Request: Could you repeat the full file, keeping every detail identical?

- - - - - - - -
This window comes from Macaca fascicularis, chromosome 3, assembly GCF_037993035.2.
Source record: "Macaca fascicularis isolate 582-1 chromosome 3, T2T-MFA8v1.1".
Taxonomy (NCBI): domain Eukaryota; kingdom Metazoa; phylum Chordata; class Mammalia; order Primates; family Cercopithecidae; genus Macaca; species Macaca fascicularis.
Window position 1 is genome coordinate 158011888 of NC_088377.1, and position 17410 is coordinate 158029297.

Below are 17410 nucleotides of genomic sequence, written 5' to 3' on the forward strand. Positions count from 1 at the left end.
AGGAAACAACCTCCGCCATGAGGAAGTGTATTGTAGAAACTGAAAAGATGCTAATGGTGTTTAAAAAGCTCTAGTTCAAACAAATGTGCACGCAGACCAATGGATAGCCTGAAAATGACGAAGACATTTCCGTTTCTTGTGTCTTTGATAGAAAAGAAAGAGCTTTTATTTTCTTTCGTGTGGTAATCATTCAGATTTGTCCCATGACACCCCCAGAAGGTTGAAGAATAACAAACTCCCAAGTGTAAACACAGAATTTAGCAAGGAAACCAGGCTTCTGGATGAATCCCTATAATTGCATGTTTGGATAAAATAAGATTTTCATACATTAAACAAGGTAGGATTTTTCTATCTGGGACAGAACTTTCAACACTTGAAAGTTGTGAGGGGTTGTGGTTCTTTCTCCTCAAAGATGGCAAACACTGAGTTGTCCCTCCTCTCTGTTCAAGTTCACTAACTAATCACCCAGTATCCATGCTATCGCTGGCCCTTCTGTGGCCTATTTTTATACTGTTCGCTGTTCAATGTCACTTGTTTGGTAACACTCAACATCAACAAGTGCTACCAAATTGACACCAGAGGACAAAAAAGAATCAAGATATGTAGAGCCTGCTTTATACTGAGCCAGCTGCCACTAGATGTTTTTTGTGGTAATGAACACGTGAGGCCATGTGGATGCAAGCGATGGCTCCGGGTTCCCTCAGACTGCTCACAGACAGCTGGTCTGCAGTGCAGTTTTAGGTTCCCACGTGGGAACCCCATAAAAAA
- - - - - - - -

This window comes from Macaca fascicularis, chromosome 3, assembly GCF_037993035.2.
Source record: "Macaca fascicularis isolate 582-1 chromosome 3, T2T-MFA8v1.1".
Taxonomy (NCBI): domain Eukaryota; kingdom Metazoa; phylum Chordata; class Mammalia; order Primates; family Cercopithecidae; genus Macaca; species Macaca fascicularis.
Window position 1 is genome coordinate 158011888 of NC_088377.1, and position 17410 is coordinate 158029297.

Below are 17410 nucleotides of genomic sequence, written 5' to 3' on the forward strand. Positions count from 1 at the left end.
AGGAAACAACCTCCGCCATGAGGAAGTGTATTGTAGAAACTGAAAAGATGCTAATGGTGTTTAAAAAGCTCTAGTTCAAACAAATGTGCACGCAGACCAATGGATAGCCTGAAAATGACGAAGACATTTCCGTTTCTTGTGTCTTTGATAGAAAAGAAAGAGCTTTTATTTTCTTTCGTGTGGTAATCATTCAGATTTGTCCCATGACACCCCCAGAAGGTTGAAGAATAACAAACTCCCAAGTGTAAACACAGAATTTAGCAAGGAAACCAGGCTTCTGGATGAATCCCTATAATTGCATGTTTGGATAAAATAAGATTTTCATACATTAAACAAGGTAGGATTTTTCTATCTGGGACAGAACTTTCAACACTTGAAAGTTGTGAGGGGTTGTGGTTCTTTCTCCTCAAAGATGGCAAACACTGAGTTGTCCCTCCTCTCTGTTCAAGTTCACTAACTAATCACCCAGTATCCATGCTATCGCTGGCCCTTCTGTGGCCTATTTTTATACTGTTCGCTGTTCAATGTCACTTGTTTGGTAACACTCAACATCAACAAGTGCTACCAAATTGACACCAGAGGACAAAAAAGAATCAAGATATGTAGAGCCTGCTTTATACTGAGCCAGCTGCCACTAGATGTTTTTTGTGGTAATGAACACGTGAGGCCATGTGGATGCAAGCGATGGCTCCGGGTTCCCTCAGACTGCTCACAGACAGCTGGTCTGCAGTGCAGTTTTAGGTTCCCACGTGGGAACCCCATAAAAAA